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Dick, That, and the Other Thing

By Russ Smith | Posted 4/11/2007

Not so long ago, before the internet and cable television threatened the powerful and complacent mainstream media, the month of August was routinely dubbed the "silly season" for news, since it was the most common time for government officials and the reporters who tracked them to take vacation time. As most people with an interest in current events that extends beyond randy middle-school teachers and celebrity scandals know, the "silly season" now extends throughout the year.

I respect The New York Sun, an influential if small-circulation broadsheet that's generally conservative and is an important antidote to The New York Times, but there's no explanation other than "silly" to explain the paper's April 4 editorial headlined "Cheney's Chance." Although the writer took pains not to explicitly endorse Dick Cheney for the 2008 Republican presidential nomination, the gist of the editorial certainly gave that impression. In another era, even Bush administration partisans would wonder, "What are they smoking at the Sun?", since the notion that the disliked VP would be an immediate "first tier" competitor against Rudy Giuliani and John McCain is daft.

The paper cited the "warm" reception Cheney received in Alabama after an April 2 speech as partial evidence that the 66-year-old political veteran, who's plagued by health problems and is even more unpopular than President Bush among the general electorate, would make a strong candidate. Sure, if the GOP was content to carry several Southern states next year and concede the rest of the country to a Democrat like Barack Obama, Hillary Clinton, or John Edwards. I don't share the visceral hatred of Cheney, but it's time for him to retire. Or establish residency in Alabama and run for a Congressional seat.

The semicoherent bleatings of Don Imus, the syndicated radio talk show host who's favored by Beltway insiders, made news last week when he tossed off a racist comment on-air about Rutgers University's women's basketball team. Why Imus is the show of preference for men and women like Maureen Dowd, Tim Russert, John McCain, Frank Rich, Joe Lieberman, and Hardball's Chris Matthews is beyond me, but the man who once referred to former Baltimore Sun reporter Gwen Ifill as a "cleaning lady" is apparently too high in the elite's pecking order to get canned. For the record, Imus said on April 4: "That's some rough girls from Rutgers. Man, they got tattoos. . . . That's some nappy-headed hos there, I'm going to tell you that."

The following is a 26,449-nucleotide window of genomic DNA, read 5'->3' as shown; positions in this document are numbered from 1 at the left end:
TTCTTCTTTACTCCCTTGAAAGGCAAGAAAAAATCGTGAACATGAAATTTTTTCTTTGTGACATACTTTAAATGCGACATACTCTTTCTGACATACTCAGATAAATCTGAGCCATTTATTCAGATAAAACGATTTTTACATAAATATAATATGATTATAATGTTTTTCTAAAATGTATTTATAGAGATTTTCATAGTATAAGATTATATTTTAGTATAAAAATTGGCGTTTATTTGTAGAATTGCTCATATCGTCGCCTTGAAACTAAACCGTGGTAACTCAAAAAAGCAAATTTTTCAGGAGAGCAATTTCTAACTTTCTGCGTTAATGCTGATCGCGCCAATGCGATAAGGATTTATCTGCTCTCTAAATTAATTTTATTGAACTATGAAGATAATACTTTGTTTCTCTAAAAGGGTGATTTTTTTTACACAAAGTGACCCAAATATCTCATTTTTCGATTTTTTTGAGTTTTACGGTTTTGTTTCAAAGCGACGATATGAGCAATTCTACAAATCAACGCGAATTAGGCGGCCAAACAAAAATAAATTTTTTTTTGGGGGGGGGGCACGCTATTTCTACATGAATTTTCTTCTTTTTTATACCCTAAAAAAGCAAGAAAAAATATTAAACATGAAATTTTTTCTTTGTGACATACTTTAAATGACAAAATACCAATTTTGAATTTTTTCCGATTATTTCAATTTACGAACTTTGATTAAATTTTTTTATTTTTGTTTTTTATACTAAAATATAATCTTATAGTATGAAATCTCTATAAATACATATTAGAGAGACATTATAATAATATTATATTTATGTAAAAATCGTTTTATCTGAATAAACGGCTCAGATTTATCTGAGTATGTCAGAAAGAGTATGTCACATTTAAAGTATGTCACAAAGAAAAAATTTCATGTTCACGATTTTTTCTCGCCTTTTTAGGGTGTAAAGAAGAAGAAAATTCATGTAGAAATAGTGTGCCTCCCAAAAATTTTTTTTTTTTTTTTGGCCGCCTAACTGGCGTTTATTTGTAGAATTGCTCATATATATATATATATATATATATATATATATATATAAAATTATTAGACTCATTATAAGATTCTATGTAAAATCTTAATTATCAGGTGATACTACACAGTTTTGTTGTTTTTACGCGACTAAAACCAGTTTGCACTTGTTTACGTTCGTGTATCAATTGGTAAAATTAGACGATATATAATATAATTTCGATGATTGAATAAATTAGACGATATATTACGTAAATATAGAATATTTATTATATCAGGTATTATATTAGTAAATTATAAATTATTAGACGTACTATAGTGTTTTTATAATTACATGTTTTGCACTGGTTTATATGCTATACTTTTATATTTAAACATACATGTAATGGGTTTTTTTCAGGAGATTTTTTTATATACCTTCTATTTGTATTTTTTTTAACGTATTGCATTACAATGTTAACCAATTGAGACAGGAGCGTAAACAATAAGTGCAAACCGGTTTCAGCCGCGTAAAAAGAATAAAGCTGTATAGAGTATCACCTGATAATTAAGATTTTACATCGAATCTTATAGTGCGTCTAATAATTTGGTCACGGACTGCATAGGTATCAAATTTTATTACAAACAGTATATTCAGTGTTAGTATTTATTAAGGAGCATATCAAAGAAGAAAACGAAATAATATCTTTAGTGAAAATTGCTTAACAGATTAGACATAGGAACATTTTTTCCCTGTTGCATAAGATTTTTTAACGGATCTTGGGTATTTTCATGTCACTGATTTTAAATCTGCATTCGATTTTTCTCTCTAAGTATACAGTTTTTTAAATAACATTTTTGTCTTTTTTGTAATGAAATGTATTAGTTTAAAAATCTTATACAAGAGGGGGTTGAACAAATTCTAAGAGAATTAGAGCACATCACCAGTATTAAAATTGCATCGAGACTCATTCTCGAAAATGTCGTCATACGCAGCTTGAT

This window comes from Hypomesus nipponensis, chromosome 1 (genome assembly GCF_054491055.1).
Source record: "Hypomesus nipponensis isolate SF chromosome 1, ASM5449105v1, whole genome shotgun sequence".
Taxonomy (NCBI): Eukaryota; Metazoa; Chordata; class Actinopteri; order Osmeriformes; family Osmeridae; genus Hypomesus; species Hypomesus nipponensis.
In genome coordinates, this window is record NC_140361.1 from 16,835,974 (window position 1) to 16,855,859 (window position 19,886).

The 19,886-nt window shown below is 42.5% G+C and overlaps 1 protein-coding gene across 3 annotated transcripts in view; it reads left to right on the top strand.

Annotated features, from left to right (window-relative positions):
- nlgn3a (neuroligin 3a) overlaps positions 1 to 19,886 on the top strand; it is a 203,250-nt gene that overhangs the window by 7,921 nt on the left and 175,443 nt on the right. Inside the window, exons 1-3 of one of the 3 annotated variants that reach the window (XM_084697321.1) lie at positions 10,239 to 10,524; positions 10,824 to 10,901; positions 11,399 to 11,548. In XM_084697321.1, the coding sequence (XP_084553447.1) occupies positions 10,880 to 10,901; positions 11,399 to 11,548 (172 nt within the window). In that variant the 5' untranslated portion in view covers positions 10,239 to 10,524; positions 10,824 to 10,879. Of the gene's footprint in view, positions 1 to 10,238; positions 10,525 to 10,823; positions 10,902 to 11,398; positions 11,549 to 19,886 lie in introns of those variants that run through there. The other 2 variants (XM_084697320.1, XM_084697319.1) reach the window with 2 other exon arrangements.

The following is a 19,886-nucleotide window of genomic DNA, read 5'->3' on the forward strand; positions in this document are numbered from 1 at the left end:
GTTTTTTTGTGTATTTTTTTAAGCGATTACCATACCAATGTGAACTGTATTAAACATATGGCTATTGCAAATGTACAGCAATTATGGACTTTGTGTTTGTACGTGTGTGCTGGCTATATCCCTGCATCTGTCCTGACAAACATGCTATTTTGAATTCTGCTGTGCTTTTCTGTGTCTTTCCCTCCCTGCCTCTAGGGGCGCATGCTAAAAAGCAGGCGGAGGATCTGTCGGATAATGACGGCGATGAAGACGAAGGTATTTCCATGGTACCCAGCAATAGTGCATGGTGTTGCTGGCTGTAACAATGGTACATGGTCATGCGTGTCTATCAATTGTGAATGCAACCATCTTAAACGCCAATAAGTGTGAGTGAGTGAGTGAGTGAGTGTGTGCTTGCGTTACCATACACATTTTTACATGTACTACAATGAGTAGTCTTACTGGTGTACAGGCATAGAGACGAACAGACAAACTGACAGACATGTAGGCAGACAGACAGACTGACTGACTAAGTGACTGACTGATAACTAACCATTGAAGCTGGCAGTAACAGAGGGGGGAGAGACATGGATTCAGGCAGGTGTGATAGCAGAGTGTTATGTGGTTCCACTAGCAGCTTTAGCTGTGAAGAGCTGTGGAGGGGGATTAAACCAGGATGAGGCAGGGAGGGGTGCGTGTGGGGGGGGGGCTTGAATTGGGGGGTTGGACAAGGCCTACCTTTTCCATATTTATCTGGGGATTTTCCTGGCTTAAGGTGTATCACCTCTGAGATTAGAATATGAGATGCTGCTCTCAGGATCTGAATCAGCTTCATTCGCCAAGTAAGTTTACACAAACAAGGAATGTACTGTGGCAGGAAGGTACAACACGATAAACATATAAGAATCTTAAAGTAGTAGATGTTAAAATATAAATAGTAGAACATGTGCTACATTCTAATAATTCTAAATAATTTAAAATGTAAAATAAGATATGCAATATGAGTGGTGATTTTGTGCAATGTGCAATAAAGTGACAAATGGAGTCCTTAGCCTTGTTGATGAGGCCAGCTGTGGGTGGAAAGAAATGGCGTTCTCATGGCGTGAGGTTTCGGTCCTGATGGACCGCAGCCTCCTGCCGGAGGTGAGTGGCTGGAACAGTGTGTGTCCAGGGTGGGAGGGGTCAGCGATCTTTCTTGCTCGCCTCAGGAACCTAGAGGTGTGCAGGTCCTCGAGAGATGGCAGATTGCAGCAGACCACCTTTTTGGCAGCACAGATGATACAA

By the end of the week, apologies were flying faster than subpoenas aimed at Bush officials over the also silly "scandal" of the eight terminated U.S. Attorneys (as if there's no precedence for politically motivated dismissals on the Democratic side, from Truman to Clinton). But Imus'll weather this latest burst of immoderate language because of his ratings, buddies, and political leanings, and although the National Association of Black Journalists demanded his scalp, it likely won't be forthcoming.

John Edwards recently contributed to the public dialogue's silliness by refusing to participate in a presidential debate sponsored by Fox News, citing the network's conservative slant. Fox is to the right politically, just as CNN is to the left, but this kind of grandstanding is off-putting. Millions of people watch Fox, and because the forum will consist of just Democrats, negating favoritism, it's clear Edwards is playing to the party's activist base. Yet even more frivolous is the former senator's proposal, should he be elected, that the Internal Revenue Service calculate the income returns of some 50 million Americans each year. This will save taxpayers--the ones with the simplest returns--an estimated 225 million hours annually, according to the Edwards campaign.

It's true that not everyone has a complicated financial portfolio, but does anyone really want the government to determine deductions, payments, and refunds? Seems like a conflict of interest to me.

I haven't the space to fully address Speaker of the House Nancy Pelosi's ad hoc trip to Syria to engage in diplomatic talks with that country's thuggish dictator Bashar al-Assad, but she rightfully took it on the chin for the visit. Pelosi erroneously told Assad that she carried a message from Israeli prime minister Ehud Olmert that his country was ready to talk peace with Syria. The Washington Post, hardly an adjunct of Fox News, blasted Pelosi in an April 5 editorial, concluding, "Ms. Pelosi's attempt to establish a shadow presidency is not only counterproductive, it is foolish."

Pelosi claimed that her mission was merely an affirmation of the vaguely anti-Semitic Baker-Hamilton Iraq Study Group, which recommended massive rounds of diplomacy between the United States and hostile Middle East regimes. Maybe her next overseas trip will be to Tehran, in hopes that the next Iranian capture of Westerners won't number as high as the 15 Britons who were held, interrogated, and then grandly released.

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